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188                                    FLORA IND1CA.                  [Sftnispermacea.

quite distinct from that occupied by the seed, which is like that of other Coceulea.
These large cavities are separated from cue another by ft thin doable plate, in the few-
nuts we have seen perforated by a hole, so as to connect the two cavities ; this is,
however, possibly artificial. The funicje or nutritive cord probably passes to the
seed between these plates. These cavities are, in the dried state, empty, and are
covered externally by a thin arch of the putamen ; they communicate by very narrow
canals with its outer surface near the base of the drape, and evidently correspond to
the deep external excavations of the putamen of Coccufas or Stcphania. The boxry
arch by which they are covered springs from the sides of the seed-containing cavity.

We have examined the wood of three species of this genus, and find nearly the
same structure in all.

In L. velutina a piece of stem, several years old, and half an inch in diameter, is
tolerably firm and woody in consistence, reddish insiQe, fun-owed and pubescent exter-
nally. Pith two-thirds the diameter of the stem, central parts of soft utricular tissue,
gradually passing externally into long, narrow, woody tubes, which in a transverse
section resemble a thick zone of liber, but have square extremities, traversed by ca-
nals full of reel fluid. Medullary rays dense. Wedges of wood close to circumfe-
rence, about forty, broadly ovute, romidcil towards the bark and pith, of very large
barred vessels and dotted pleurenehyina. Liber-bundles semilunar, placed at outer
extremity of each wood-bundle, and more or less entangled in it. Medullary rays
of dense, radially elongated mural cells. Bark a very thin layer of hexagonal cellular
tissue.

lu L. obfonga the whole substance of the wood-wedges appears, in a transverse
section, to be formed of broad vessels and liber, which latter, in a vertical section,
consists of pk'ureiichyma, with perforated walls. The liber seems to be hardly at all
added to in the&e species after the first year.

In L. cusindata a two or three years old portion of stem is of a degsc woody con-
sistence. Pith one-third the diameter of stem, of loose, hexagonal, soft, spongy
cellular tissue in the centre, passing into cubical cells towards circumference, and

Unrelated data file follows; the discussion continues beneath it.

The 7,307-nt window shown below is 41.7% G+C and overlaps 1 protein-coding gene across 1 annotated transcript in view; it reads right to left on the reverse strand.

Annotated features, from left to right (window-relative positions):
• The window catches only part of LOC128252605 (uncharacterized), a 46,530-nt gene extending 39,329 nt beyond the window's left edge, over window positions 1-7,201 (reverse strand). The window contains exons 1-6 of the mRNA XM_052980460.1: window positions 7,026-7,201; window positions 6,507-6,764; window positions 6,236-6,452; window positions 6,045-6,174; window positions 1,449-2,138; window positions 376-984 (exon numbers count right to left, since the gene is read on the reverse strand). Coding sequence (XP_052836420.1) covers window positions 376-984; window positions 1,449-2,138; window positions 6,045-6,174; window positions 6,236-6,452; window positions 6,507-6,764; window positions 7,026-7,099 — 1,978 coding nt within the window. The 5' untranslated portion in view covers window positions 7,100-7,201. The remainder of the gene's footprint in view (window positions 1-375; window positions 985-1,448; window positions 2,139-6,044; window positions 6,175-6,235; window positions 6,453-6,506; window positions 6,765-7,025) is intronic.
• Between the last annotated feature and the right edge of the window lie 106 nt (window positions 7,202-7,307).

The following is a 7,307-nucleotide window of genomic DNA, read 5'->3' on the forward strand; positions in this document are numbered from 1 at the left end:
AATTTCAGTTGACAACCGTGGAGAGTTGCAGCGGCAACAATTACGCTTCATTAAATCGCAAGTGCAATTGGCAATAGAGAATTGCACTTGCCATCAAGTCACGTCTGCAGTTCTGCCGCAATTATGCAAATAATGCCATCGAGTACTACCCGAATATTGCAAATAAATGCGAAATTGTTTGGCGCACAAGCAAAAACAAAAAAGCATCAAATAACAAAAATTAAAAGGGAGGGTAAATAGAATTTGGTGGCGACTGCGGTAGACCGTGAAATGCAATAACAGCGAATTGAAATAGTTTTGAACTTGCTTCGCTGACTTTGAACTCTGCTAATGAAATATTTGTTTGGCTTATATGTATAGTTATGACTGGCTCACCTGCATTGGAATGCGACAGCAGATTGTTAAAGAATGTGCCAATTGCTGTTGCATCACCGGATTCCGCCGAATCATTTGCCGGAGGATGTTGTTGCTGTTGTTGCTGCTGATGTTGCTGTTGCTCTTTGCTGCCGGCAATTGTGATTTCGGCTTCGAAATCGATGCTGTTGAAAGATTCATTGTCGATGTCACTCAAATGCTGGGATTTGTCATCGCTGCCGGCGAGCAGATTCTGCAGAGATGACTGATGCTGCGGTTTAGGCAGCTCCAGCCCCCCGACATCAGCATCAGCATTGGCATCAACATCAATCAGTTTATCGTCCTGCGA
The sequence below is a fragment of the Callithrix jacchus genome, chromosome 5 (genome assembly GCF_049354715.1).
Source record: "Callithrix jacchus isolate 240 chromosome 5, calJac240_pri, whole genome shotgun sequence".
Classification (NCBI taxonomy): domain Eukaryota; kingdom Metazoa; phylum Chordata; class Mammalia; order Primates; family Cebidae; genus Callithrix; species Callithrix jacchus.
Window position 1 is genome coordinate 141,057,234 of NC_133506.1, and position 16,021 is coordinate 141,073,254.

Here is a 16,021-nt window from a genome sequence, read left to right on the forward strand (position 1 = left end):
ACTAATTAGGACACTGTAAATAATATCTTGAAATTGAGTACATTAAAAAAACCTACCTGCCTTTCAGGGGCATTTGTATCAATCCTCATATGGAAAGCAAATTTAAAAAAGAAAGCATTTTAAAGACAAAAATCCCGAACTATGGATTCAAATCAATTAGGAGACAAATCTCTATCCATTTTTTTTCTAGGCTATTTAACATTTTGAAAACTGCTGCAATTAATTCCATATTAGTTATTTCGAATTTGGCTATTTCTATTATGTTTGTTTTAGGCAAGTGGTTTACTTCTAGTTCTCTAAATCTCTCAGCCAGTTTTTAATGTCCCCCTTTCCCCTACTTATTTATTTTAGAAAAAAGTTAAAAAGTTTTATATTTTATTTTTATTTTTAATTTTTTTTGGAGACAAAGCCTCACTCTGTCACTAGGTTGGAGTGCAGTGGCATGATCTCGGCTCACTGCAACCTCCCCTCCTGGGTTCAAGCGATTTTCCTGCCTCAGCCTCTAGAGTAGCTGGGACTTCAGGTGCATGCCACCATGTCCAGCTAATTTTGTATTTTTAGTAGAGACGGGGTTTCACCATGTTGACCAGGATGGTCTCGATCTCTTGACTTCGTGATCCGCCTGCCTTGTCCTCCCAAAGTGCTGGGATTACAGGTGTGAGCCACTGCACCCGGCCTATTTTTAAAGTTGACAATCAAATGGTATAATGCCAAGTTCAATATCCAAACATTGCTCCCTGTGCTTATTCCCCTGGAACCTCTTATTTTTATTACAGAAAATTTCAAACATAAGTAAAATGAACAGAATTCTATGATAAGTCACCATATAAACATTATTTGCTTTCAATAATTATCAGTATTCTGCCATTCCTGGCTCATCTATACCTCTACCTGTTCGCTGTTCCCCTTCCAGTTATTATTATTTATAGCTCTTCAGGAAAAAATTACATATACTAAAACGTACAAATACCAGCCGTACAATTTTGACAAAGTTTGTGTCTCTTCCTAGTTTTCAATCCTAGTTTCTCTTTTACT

then lengthening into a dense, hard woody layer of long, tabes, with truncate cuds.
MtduUary raj/8 large, of minute, cubical, thick-walled cells. Wood-stones forty nar-
row wedges of dotted pleurenehyma, and large transversely marked vessels, tiber-
bwjte reniform. Bark a very narrow, dense zone of cellular tissue. A second
tonal! deposit of liber is often seen outside each wood-zone.

1. L* triandra (Miers in Taylor's Annals, ser. 2. vii. 43) ; foliis
oblongo-hnceolatis acutis glabris, paniculis racemifonmbus folio brevi-
oribus, floribus triandris.  Menispermum triandruw, Ifacb. JL Ind. iii.
S1G. Cocculus triandrus, Cokbr. in Linn. Tr. adii. 64; Wall. CM,
49G2 ! 4939 C! 4958 L!

HAB. Malaya ad Penang, RoxbJ Pegu prope Prdme, WaUJ  (0.*.)

Bcandens; ramnlis pnberulis demnm glabratis, folia 2-4 poll; longa,
$-l polL lata, petiolis pnberulis i-pollicaribus, basi rotundata, triplinervia, apice
ucuta rel acumiuata cum mucrone, tenuia. Fanicula ^-li-pollicares, puberalaj;
ramuli bructeis minutis decjduis stipati, abbreviati, 8-5-flori. Ftores flavi, muiutis-
slini. Srpala exteriora minuta, iuteriora oyalk. Petata 6, anguste obovata, in-
tcgra. Stamina 3, sepalia exterioribus opposita ; fit amenta carnosa, cnueato-oJblonga,
erecta; atithera teniiinales, biloculurcs, loculis adnatis divaricatis lateralibos.
Mr. Micrs constitutes of this a distinct section, characterized by the absence of half
the number of aUmens. We agree with him in considering this character not to be of
generic importance, and we fiarther think that the species is too nearly allied in habit
iiud characters to the two next; both of which are hcxandrous, to make it desirable to
place it in a distinct section. Mr. Micrs has noted in the WaUicbiau collection that
the Apceimeii of Cocculu* WigUiauas, from Frouie, 405D 0, belongs to this species ;
bttl he SCHMUS to have afterwards jegurded tt as distiucl, as he states in Tuylor'a An-